“Azarenka makes you work so hard to win your points,” pointed out ESPN analyst Mary Joe Fernandez, the former French and Australian Open finalist, during the lopsided final. “Azarenka does a great job of holding her ground. She stays very close to that baseline, regardless of how hard Sharapova hits the ball. She is the best example of someone who plays with controlled aggression. She has become the complete player.”
Like Federer, the 22-year-old Belarusian boasts the athleticism and technical skills to be a complete player, but combining those attributes to create the right tactics takes time and usually lessons learned from bitter defeats. “Last year was a learning experience for me,” Azarenka related after outclassing Sharapova. “Every loss I analyzed and step by step just built on everything, just daily hard work. I had a lot of tough losses last year, and so now I’m really trying to turn it around in my own favor.”
Click photo: Victoria Azarenka, reminiscent of 1990s superstar Monica Seles, is ready to pound serve returns and then pounce on weak shots.
The education of a tactical tennis player requires topnotch coaching—which French coach Sam Sumyk has provided—as well as trial and error because thoughtful, versatile opponents adjust to some tactics or even thwart them. Therefore, applying tactics also requires poise and clear thinking, which isn’t always easy in the heat of battle. The shrewdest competitors know when to change tactics either completely or subtly during matches, just as Federer did against Isner.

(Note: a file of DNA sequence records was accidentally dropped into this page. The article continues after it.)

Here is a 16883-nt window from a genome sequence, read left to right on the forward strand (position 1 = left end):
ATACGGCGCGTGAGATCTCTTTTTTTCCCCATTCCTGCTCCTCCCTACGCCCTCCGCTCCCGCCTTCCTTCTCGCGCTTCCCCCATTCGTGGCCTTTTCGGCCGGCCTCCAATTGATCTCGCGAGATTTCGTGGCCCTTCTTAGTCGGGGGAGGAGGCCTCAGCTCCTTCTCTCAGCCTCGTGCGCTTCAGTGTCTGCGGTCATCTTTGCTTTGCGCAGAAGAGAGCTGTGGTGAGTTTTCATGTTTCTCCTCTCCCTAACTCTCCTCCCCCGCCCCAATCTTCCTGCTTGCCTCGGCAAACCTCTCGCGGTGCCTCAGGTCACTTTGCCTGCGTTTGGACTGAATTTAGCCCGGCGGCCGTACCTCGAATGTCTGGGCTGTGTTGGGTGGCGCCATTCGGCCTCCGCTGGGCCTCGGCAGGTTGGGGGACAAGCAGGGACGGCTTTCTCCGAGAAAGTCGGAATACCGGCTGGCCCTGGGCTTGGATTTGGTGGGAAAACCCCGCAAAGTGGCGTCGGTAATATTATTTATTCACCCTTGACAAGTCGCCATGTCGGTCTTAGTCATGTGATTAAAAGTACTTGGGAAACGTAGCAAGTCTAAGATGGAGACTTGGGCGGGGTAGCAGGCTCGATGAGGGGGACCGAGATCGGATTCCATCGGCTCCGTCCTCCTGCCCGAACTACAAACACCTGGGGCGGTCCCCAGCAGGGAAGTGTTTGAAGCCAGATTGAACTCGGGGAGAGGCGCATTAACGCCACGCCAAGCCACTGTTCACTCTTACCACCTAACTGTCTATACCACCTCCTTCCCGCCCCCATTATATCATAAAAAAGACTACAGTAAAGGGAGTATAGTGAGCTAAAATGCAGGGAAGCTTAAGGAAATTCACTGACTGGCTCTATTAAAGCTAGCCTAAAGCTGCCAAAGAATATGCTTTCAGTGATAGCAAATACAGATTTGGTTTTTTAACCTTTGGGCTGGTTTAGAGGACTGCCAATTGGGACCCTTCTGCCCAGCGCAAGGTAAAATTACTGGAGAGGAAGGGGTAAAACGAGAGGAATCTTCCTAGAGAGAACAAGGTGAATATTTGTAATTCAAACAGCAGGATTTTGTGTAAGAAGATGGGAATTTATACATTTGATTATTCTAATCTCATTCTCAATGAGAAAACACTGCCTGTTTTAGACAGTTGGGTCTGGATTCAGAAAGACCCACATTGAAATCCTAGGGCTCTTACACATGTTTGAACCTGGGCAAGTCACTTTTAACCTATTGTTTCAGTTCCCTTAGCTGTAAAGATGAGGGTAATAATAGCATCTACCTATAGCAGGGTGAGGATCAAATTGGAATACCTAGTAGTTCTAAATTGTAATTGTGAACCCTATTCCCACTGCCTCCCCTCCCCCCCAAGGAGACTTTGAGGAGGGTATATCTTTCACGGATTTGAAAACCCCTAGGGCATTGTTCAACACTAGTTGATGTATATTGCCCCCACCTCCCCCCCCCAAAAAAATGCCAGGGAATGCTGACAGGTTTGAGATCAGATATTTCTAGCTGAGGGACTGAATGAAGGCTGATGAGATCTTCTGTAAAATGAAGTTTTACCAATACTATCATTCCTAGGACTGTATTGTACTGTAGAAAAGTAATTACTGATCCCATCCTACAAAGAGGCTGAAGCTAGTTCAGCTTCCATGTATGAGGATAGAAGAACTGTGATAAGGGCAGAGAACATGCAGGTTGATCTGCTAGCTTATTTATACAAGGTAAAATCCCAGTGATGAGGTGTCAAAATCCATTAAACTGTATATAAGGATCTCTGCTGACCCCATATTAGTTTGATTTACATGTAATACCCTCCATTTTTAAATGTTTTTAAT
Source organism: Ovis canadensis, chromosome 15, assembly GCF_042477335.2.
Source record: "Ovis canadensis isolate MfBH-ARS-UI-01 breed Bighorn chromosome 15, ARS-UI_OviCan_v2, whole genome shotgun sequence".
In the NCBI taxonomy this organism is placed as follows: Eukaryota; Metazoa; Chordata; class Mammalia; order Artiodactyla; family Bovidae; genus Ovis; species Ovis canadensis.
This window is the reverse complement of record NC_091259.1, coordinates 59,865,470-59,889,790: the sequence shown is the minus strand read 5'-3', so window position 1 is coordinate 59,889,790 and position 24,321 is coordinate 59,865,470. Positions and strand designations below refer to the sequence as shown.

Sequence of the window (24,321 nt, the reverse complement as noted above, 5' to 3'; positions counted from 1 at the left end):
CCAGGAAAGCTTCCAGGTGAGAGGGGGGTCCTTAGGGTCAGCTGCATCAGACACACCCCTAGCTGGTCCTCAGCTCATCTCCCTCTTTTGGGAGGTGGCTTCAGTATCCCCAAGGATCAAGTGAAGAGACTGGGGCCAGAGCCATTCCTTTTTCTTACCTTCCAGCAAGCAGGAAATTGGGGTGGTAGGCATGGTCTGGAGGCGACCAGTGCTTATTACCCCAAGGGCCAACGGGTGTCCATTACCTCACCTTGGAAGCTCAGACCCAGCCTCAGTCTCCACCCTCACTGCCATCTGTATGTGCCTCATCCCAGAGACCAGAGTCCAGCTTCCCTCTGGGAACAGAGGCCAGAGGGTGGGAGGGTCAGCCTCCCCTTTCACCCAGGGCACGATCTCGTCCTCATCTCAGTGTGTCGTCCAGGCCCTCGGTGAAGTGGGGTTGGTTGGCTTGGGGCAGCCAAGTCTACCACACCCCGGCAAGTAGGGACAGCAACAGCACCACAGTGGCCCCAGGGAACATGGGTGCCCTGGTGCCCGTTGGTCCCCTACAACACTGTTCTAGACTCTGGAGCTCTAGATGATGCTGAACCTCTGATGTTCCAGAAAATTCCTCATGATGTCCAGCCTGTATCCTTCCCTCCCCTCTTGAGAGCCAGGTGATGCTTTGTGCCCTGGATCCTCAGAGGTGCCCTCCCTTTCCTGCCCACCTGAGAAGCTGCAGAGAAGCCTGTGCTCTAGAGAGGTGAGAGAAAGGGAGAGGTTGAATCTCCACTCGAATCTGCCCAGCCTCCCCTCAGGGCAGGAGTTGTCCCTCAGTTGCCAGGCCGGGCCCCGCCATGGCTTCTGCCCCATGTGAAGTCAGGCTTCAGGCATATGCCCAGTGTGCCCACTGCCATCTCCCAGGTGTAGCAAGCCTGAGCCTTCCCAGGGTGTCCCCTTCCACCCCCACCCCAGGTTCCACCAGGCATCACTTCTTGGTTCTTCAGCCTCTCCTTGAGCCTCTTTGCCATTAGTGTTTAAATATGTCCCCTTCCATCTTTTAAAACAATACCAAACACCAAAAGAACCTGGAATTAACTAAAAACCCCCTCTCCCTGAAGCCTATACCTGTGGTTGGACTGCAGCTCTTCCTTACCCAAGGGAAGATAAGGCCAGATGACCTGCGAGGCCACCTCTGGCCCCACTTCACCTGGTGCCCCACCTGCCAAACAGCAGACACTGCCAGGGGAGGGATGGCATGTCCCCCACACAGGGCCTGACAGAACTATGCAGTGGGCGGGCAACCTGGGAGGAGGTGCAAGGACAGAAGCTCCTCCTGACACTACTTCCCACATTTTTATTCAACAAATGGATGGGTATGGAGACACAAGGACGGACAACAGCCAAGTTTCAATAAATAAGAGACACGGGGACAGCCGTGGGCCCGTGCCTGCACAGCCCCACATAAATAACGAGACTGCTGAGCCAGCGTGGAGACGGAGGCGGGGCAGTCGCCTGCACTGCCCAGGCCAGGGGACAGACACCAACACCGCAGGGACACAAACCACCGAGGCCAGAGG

Since Azarenka has Sharapova’s number—she’s routinely beaten her in their last four finals, never giving up more than five games—she won’t change her winning tactical game. The far less versatile Russian takes the brute power approach, much like Del Potro, with two notable exceptions. She has incorporated a sharply angled crosscourt topspin forehand, and perhaps as a concession to her shoulder following a surgery, she changes speeds on her first serve more than ever. Azarenka also knows that when Sharapova is on the dead run, she seldom plays defense or a high-percentage shot; instead she goes for a big shot. In sharp contrast, the new and much-improved Azarenka almost always plays the right shot at the right time.
Whether Azarenka, who was notorious for blowing up and blowing leads earlier in her career, is calmer and more collected than ever because her tactics are better than ever, or vice versa, is debatable. Likely, the cause-and-effect relationship works both ways. In any event, as ESPN analyst and former doubles great Pam Shriver rightly asserted: “Azarenka is not just a physical giant on the court, but a mental giant, too.”